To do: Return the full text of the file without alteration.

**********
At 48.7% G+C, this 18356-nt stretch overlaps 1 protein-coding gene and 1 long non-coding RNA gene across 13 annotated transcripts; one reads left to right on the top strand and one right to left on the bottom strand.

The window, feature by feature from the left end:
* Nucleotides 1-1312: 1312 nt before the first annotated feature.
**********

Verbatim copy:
At 48.7% G+C, this 18356-nt stretch overlaps 1 protein-coding gene and 1 long non-coding RNA gene across 13 annotated transcripts; one reads left to right on the top strand and one right to left on the bottom strand.

The window, feature by feature from the left end:
* Nucleotides 1-1312: 1312 nt before the first annotated feature.